AAMC Honors National Award Recipients

Nine individuals, one institution receive recognition at association’s annual meeting

The AAMC (Association of American Medical Colleges) honored nine individuals and one institution for their outstanding contributions to academic medicine at an awards presentation on Sunday, Nov. 13, during Learn Serve Lead 2016: The AAMC Annual Meeting in Seattle, Wash. For more information, visit the 2016 AAMC Awards Recipients page

The awardees are:

Elizabeth Armstrong, PhD
Abraham Flexner Award for Distinguished Service to Medical Education
An expert in curricular design and instruction, Dr. Armstrong has been instrumental in shaping medical education curricula across the globe. As founder and director of the Harvard Macy Institute, Dr. Armstrong has fostered a global community of thousands of educators and leaders to advance how health care is provided and taught. She has been called the “pied piper of medical education innovation” for her efforts to popularize learner-centered teaching methods, including case-study methodology, problem-based learning, and interprofessional education models.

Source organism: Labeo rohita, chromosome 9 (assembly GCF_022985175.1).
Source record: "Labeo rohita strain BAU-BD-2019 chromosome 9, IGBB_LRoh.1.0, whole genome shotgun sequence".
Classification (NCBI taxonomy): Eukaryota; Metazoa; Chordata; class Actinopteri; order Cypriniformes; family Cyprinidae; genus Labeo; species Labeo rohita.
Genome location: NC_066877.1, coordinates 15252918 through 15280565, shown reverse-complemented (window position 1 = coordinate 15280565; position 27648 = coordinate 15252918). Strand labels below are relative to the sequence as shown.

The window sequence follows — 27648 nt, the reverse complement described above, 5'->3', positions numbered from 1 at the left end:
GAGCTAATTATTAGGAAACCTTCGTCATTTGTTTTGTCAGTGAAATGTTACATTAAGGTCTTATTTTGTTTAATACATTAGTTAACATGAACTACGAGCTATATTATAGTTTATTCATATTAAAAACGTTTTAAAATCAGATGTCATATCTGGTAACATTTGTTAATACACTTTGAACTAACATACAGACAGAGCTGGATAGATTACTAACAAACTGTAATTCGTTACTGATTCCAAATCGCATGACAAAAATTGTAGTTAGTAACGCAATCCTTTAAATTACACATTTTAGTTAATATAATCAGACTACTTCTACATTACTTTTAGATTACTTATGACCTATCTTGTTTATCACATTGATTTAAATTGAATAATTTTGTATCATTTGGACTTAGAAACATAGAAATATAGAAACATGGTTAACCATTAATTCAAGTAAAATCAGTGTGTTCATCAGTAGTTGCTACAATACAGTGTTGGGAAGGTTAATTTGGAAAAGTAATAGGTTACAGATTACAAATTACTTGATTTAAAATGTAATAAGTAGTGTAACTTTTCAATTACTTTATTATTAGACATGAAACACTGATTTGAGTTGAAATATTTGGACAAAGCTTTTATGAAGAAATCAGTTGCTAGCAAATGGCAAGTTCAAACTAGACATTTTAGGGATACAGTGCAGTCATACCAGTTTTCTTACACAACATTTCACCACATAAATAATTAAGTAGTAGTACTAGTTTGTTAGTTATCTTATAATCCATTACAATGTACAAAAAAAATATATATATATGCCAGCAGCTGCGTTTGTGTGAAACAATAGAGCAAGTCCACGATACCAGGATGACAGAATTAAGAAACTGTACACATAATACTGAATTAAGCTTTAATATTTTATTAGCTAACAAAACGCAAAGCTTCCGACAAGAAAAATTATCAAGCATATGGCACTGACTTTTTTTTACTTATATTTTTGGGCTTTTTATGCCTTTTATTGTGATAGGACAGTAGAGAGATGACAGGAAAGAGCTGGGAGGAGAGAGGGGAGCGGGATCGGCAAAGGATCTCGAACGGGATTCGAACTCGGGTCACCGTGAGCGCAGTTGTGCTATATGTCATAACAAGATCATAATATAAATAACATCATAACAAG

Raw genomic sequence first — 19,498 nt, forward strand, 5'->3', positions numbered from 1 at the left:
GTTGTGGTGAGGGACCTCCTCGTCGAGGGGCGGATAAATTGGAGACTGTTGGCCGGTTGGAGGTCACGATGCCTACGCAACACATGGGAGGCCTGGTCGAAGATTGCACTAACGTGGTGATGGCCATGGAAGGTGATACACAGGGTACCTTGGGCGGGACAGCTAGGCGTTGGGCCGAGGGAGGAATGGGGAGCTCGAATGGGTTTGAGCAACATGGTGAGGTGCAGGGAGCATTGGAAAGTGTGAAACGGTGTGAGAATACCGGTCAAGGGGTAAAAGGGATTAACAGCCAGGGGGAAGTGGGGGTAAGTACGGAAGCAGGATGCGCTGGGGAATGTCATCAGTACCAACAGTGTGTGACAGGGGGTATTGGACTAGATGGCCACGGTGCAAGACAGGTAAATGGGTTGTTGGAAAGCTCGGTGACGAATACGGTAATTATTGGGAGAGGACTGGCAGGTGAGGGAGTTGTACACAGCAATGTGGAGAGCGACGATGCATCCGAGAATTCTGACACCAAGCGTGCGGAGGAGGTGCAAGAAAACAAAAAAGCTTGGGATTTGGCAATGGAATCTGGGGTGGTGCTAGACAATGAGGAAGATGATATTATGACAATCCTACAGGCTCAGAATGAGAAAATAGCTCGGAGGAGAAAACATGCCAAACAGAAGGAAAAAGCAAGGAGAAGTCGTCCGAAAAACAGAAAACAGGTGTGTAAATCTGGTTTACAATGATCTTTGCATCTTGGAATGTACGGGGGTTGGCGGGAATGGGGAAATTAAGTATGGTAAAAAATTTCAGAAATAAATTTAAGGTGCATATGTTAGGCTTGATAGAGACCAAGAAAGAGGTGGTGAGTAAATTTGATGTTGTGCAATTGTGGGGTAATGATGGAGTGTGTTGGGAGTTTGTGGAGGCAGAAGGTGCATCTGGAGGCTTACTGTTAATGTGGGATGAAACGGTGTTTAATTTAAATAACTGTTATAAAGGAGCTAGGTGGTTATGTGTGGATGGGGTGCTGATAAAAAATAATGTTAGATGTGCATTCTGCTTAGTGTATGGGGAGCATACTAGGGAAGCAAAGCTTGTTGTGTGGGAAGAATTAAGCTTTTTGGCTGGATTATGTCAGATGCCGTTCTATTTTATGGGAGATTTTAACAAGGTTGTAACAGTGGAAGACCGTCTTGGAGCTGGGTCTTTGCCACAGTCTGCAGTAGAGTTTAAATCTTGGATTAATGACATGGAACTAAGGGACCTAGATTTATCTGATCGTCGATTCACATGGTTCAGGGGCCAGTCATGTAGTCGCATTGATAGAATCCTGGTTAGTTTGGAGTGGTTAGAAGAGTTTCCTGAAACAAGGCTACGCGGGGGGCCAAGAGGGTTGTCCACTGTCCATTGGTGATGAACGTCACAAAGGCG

Owen N. Witte, MD
Award for Distinguished Research in the Biomedical Sciences
For more than three decades, the scientific discoveries of Dr. Witte have led to lifesaving breakthroughs for once-fatal diseases. Dr. Witte has identified genes and enzymes that cause rare genetic cancers and immune diseases, and these discoveries have led to the development of pharmaceuticals that have revolutionized treatment for patients and illustrate the promise of the field of precision medicine. Dr. Witte continues to identify biological causes for fatal diseases as founding director of the Eli and Edythe Broad Center of Regenerative Medicine and Stem Cell Research at the University of California, Los Angeles.

Philip Greenland, MD, FACP, FRCP
David E. Rogers Award
Known as the voice of preventive cardiology, Dr. Greenland has dedicated his career to advancing cardiovascular care around the world. One of the most highly cited scholars in cardiology, he has identified the major events that often precede heart attacks and identified important interventions that can help predict and prevent cardiovascular disease. Dr. Greenland is also a sought-after advisor who has led and served on dozens of federal panels and committees, including the Framingham Heart Study. In addition to his national service, Dr. Greenland is a valued professor and leader at Northwestern University Feinberg School of Medicine.

Somnath Saha, MD, MPH
Herbert W. Nickens Award